Organic might not be what you think
The problem is that organic doesn't equal chemical-free. (In fact, "chemical-free" doesn't even exist. The chemicals used for Organic production are just certified based on a set of regulations.) And many of the vague definitions of the word that consumers hold in their heads aren't accurate, either.
Aim for transparency
And transparency is really what you're looking for, isn't it? You want to know how our food got to be what it is and where it is. We want to know whose hands have touched our food and how long ago it was harvested. Transparency is the key to finding the food you want- safe, sustainable, and healthy.
So where do you find transparency? The answer is: You find transparency with the farmers you know. And I mean know, not know about.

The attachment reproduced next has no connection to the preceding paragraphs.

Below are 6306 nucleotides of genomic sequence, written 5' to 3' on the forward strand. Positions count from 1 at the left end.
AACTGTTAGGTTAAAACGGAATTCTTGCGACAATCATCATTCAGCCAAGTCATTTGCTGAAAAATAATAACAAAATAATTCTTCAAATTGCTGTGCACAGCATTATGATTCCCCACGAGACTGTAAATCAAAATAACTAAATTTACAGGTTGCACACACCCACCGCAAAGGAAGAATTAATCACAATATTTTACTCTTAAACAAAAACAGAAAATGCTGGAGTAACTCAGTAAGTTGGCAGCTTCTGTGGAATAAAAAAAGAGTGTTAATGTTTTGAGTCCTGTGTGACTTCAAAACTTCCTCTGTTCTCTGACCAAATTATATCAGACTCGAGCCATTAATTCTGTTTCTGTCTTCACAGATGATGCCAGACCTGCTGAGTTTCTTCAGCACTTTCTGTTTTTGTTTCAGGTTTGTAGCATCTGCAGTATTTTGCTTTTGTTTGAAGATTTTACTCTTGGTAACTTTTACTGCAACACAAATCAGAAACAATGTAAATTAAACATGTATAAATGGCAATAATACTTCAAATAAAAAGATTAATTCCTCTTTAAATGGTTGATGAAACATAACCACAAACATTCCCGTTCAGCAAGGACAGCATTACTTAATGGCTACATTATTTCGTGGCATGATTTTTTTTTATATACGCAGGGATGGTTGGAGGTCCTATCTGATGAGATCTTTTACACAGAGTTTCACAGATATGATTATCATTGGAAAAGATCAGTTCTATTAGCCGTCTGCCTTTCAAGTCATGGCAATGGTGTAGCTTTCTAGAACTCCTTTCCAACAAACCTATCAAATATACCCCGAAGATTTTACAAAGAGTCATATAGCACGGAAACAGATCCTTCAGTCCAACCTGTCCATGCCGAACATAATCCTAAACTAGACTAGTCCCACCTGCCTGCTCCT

The best thing you can do to find safe food is to buy locally grown produce you can trust. Buy local, and all of a sudden you know who's in charge and where and how your food is being produced.
Can hydroponics be trusted?
As designers of hydroponics equipment, we work closely with people who are coming into the hydroponics movement from all walks of life. If you are familiar with the method, you know that hydroponics requires a nutrient solution, or fertilizer, to be added to the water. Obviously, the use of fertilizing chemicals can be alarming to some people. Maybe you saw the word "fertilizer" and alarm bells went off in your head. Which brings us to the questions:
Should I be concerned about food safety and hydroponics?
Does it matter whether or not the fertilizer is organic?
Well, we're going to give you the inside information on hydroponics fertilizers, and what you need to look out for.
Which hydroponic solutions are safe?